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Topic of Book
Smil describes natural gas as an energy source and identifies its advantages and disadvantages.
In the 1990s environmentalists were generally pro-natural gas, but since then they have changed to being very strongly anti-natural gas. This is despite the fact that natural gas is one of the most cost-effective means for lowering carbon emissions. In particular, natural gas makes it quite easy to dramatically reduce coal usage, by far the worst source of carbon emissions and pollution.
Ironically, the intermittency of solar and wind power make it very likely that natural gas will increase in usage as it is the only reliable “peaking” energy source that can turn on/off rapidly to make up for the hourly/daily changes in solar and wind production.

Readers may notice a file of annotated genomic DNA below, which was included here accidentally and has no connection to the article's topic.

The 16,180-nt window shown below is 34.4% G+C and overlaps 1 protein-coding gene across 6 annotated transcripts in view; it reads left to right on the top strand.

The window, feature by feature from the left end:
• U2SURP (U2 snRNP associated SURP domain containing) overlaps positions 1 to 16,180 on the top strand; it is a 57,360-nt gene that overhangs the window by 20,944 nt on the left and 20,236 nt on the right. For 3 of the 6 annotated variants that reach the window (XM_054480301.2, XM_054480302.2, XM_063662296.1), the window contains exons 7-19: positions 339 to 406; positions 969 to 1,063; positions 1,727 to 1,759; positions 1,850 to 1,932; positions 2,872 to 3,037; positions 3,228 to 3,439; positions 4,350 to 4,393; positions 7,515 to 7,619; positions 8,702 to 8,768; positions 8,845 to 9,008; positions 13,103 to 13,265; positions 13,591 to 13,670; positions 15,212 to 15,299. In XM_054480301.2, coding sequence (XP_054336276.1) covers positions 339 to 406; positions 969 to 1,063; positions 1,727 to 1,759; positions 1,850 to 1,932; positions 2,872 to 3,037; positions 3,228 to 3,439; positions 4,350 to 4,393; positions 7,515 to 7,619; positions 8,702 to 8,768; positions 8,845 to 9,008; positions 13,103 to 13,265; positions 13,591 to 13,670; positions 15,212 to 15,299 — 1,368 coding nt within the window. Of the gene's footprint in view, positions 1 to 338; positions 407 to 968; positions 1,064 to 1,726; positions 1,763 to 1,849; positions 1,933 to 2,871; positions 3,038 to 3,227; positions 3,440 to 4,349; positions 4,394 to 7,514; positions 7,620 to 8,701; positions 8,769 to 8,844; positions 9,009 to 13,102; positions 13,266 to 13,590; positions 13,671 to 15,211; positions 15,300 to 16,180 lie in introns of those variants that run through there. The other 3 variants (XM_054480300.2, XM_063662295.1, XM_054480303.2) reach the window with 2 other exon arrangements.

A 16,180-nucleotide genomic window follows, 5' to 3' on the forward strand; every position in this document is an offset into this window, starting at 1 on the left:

A switch from coal to natural gas should be priority #1 for those who are concerned about global warming, public health and air pollution.
- Natural gas has many advantages over other energy sources:
- Low cost (at least in North America)
- Spread of fracking and horizontal drilling technology should drastically lower cost in rest of world.
- Energy reserves are widely distributed geographically
- Huge energy reserves are likely to last remainder of 21st Century
- Proven energy reserves are expanding faster due to technological innovationthan they are being depleted by production.
- Low carbon emissions (CCGT emit one-third the carbon as coal)
- Very low levels of air pollution
- Unlike solar and wind, natural gas can run 24/7 or modulate based upon demand
- Easily stored and transported via pipeline
- Extremely flexible in use (industrial, heating and electricity generation)